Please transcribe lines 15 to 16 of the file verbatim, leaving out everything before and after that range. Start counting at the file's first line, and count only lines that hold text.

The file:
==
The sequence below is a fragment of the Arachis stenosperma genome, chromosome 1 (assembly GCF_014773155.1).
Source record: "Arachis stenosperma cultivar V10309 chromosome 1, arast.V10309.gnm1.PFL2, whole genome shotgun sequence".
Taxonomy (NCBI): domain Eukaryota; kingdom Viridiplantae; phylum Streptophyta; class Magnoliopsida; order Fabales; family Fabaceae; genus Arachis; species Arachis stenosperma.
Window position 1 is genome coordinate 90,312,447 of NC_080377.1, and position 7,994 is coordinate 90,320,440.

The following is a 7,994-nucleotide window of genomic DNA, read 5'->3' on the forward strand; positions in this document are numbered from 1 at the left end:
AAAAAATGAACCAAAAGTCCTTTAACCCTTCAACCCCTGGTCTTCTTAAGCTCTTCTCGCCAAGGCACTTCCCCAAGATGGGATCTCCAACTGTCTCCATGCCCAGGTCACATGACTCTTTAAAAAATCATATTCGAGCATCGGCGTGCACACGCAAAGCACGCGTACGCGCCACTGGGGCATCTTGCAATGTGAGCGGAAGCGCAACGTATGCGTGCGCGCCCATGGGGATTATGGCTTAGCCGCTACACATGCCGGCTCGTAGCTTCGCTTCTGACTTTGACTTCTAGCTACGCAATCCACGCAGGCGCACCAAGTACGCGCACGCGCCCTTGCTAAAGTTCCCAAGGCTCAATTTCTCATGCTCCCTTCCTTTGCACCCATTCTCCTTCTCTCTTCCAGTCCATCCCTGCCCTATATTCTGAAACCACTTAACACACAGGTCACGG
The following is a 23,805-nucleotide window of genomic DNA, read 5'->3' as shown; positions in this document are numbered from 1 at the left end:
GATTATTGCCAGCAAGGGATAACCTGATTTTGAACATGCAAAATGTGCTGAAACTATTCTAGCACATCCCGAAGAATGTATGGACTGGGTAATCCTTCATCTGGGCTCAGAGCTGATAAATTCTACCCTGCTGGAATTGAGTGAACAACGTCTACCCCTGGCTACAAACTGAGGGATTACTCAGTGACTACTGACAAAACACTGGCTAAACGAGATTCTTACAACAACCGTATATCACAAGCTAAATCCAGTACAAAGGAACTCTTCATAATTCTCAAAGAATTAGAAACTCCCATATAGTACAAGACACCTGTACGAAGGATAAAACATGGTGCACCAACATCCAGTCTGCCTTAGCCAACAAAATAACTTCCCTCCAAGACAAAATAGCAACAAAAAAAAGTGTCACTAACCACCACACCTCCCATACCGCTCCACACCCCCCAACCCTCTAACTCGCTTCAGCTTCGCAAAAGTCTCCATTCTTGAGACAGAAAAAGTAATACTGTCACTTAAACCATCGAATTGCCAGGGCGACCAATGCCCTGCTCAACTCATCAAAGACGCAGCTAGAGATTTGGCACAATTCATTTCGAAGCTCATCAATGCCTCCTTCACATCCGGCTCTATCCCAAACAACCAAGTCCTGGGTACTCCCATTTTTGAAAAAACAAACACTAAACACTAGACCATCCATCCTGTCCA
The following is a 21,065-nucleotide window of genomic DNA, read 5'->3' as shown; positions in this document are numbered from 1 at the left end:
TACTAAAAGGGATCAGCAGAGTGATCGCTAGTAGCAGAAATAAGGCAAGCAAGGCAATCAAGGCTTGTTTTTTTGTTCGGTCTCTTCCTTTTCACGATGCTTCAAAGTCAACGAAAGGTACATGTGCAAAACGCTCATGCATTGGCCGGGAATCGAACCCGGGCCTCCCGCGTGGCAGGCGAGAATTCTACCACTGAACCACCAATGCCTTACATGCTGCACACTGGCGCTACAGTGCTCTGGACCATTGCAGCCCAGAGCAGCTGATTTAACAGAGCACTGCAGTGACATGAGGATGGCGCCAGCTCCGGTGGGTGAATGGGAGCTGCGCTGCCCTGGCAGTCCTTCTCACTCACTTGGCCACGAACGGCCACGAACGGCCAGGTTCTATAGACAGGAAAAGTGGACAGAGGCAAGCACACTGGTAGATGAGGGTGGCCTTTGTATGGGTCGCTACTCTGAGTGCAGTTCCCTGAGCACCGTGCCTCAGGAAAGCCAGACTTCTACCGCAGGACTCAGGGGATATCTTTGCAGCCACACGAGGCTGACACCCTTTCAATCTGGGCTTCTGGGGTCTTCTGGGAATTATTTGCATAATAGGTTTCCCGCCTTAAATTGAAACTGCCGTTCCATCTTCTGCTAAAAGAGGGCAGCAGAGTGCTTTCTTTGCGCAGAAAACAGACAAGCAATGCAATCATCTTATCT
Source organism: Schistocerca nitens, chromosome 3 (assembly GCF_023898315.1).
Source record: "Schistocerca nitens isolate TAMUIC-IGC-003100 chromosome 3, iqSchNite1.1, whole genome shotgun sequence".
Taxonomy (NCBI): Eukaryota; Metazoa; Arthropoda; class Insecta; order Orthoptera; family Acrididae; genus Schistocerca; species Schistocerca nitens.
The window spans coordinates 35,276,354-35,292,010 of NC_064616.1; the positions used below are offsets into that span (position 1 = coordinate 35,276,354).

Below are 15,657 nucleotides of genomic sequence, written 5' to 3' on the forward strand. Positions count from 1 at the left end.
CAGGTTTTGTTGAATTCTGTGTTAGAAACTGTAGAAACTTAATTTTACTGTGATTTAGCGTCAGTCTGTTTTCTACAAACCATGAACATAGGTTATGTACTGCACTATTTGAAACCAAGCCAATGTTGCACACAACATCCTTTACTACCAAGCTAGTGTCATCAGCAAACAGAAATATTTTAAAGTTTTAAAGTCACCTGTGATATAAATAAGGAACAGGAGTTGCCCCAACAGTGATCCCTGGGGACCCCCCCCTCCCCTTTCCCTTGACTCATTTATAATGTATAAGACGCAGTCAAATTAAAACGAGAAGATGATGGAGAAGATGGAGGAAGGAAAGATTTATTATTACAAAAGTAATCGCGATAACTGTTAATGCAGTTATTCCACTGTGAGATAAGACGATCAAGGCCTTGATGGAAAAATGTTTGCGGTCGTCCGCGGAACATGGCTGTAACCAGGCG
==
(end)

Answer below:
Below are 15,657 nucleotides of genomic sequence, written 5' to 3' on the forward strand. Positions count from 1 at the left end.
CAGGTTTTGTTGAATTCTGTGTTAGAAACTGTAGAAACTTAATTTTACTGTGATTTAGCGTCAGTCTGTTTTCTACAAACCATGAACATAGGTTATGTACTGCACTATTTGAAACCAAGCCAATGTTGCACACAACATCCTTTACTACCAAGCTAGTGTCATCAGCAAACAGAAATATTTTAAAGTTTTAAAGTCACCTGTGATATAAATAAGGAACAGGAGTTGCCCCAACAGTGATCCCTGGGGACCCCCCCCTCCCCTTTCCCTTGACTCATTTATAATGTATAAGACGCAGTCAAATTAAAACGAGAAGATGATGGAGAAGATGGAGGAAGGAAAGATTTATTATTACAAAAGTAATCGCGATAACTGTTAATGCAGTTATTCCACTGTGAGATAAGACGATCAAGGCCTTGATGGAAAAATGTTTGCGGTCGTCCGCGGAACATGGCTGTAACCAGGCG